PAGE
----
I have sought validation. Although we’re predisposed to a lot of behaviors in our upbringing (in which I didn’t receive the validation I needed) there is a breaking point where it becomes an obsession. If those I loved didn’t tell me what I needed to hear, it obviously was not so. Even though my personal intelligence knew these validations to be true, I still played the game, set the bait, engaged the trap, for the people I loved to walk into. Then it was real. Disguised by obligation, I told them what to say, selfishly receiving what I and I alone needed at the cost of repetitive circular conversation I was forcing others to engage me in.

I have not been tight lipped. I certainly understand what is meant to be secret and what doesn’t matter. But I have had too many missteps. The line has often been blurry, but that is no excuse. If the line is blurry, I should have slowed down until it was clear whether or not I should say what I’ve said. In poor defense, often times I have just sought companionship. Gossip pathetically bonds people. Some of the most intense (and often unhealthiest) female relationships are built on hating the same person, place, or thing. But what I’ve realized is that friendship with that as its base is cheap and unsteady. We do not have to like everyone, but we should always be kind. And a friendship with malice at its center can turn on you in an instant.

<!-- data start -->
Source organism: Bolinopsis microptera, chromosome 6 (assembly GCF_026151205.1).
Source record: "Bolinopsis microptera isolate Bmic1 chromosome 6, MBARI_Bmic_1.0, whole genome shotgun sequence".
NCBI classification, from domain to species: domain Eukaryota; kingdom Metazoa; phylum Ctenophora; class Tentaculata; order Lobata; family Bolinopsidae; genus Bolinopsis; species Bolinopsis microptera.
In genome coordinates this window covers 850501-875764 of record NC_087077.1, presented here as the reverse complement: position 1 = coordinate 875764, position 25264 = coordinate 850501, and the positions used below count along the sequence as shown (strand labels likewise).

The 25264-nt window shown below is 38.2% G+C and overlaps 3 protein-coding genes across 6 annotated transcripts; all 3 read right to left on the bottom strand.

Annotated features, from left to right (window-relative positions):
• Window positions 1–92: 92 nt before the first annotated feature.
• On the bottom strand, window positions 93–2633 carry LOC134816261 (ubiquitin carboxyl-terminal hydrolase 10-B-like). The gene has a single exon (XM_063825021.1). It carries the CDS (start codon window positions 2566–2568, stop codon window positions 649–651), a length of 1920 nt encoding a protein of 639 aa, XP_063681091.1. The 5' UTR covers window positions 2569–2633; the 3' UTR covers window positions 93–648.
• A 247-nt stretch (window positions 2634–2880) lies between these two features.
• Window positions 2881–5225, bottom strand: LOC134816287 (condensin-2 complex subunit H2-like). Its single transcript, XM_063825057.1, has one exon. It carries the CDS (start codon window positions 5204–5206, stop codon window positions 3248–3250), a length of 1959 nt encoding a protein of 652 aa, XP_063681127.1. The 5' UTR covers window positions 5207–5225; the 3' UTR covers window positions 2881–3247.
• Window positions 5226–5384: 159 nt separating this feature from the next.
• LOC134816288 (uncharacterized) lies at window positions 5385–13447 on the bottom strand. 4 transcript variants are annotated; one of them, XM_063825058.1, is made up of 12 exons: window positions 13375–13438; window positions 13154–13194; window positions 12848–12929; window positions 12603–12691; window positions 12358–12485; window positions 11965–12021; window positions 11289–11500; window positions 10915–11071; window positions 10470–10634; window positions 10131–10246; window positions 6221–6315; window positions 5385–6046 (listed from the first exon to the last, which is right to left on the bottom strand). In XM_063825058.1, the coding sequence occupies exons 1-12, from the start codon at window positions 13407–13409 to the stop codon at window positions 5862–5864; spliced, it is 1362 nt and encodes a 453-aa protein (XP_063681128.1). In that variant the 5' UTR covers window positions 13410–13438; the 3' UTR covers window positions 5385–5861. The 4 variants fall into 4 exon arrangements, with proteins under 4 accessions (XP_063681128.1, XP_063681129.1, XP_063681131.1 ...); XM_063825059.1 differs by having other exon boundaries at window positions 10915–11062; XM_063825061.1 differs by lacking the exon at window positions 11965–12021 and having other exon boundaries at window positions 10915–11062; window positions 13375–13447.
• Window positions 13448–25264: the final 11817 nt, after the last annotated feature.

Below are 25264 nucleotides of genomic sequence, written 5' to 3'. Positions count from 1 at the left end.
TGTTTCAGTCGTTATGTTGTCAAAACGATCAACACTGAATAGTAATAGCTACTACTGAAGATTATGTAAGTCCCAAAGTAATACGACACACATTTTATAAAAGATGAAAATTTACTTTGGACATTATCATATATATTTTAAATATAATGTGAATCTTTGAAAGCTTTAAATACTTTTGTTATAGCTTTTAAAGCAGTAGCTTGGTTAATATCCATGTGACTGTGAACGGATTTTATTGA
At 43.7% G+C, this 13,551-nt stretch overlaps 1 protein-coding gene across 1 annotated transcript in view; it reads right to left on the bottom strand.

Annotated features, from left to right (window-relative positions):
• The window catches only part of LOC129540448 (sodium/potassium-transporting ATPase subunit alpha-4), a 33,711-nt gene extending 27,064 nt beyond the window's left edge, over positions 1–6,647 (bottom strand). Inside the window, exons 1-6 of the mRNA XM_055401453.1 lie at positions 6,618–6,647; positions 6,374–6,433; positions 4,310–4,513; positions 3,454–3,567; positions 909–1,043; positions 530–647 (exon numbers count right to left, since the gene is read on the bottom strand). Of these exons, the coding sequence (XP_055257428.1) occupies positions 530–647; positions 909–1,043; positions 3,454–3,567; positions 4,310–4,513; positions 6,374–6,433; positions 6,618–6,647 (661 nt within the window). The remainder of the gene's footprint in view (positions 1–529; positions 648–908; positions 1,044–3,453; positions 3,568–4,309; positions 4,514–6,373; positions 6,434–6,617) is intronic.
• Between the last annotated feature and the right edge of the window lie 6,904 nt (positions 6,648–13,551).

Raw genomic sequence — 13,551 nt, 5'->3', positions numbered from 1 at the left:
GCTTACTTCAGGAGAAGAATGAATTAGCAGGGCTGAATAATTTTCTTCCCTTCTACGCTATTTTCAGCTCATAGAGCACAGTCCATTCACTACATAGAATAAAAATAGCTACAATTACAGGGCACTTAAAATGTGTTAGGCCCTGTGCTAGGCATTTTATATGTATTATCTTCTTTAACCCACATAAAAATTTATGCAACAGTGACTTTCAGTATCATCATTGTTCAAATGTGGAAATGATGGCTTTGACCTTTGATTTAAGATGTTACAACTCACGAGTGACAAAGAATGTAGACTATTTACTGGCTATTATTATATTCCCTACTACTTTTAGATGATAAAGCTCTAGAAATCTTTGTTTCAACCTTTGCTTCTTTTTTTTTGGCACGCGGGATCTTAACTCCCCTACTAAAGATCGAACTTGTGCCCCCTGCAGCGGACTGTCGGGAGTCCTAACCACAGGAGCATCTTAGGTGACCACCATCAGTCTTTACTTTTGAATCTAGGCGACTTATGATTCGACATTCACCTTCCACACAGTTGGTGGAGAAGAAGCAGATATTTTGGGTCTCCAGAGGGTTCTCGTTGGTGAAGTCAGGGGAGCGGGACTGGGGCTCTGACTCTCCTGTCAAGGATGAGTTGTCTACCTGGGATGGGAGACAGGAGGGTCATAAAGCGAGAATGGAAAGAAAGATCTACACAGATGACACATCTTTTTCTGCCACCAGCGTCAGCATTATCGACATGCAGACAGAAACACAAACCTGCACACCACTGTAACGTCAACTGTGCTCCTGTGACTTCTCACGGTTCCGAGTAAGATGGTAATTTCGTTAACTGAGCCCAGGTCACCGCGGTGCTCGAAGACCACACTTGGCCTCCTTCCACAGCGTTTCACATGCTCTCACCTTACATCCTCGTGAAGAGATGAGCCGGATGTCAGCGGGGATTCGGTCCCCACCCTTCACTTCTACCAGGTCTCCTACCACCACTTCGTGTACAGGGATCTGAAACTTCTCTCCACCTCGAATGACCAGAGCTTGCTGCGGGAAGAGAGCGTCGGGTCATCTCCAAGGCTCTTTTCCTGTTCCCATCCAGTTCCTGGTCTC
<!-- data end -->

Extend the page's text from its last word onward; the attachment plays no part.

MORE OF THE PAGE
I have not been graceful. I stumble through conversation like a bull in a china cabinet. I become overzealous and hyper sensitive and yell. If I yell, then they will hear me. But this isn’t true. If I am sincere, they will hear me. If I am honest, they will hear me. They will hear me if they are good and want good for me. If I matter, they will listen. Shouting does not make what you have to say any more convicted than if you whisper. The importance is in the intention, not the delivery.


I think that’s the most significant lesson I’ve learned through my mirror. Intention. This post may seem strange. Something maybe more fit for the confessional (Don’t worry, I’ve taken it there too). But what I’m trying to do … well .. needing to do is place in metaphorical stone that I have made mistakes. And many of them have led me to where I am now — alone. I can not distribute blame for my life in its entirety. While some circumstances out of my control may have been the road that led me here, my behavior has been the car I’ve driven. And I am so sorry. 

Moving forward, I can only remain true to my intention of being good. Getting into heaven. To be better. And maybe quit punishing myself in the process.





One of the most special gifts God gives me is when the universe seems to sync up, and two things I love or two things that move me connect, representing each other so flawlessly that I nearly weep from the beauty.

I had one of these moments last week during an episode of So You Think You Can Dance. Of course, it is no secret I have always loved dance and many times a piece can move me. But in rarest forms, Stacey Tookey talked about religion in her work. She created heaven. This piece reminds me of the world I pictured as I read C.S. Lewis’s “The Great Divorce”. Individual angels guiding each other to salvation. Guiding me to salvation.

There aren’t many more words I can say about this piece, other than I am completely content in believing that this is what heaven is like.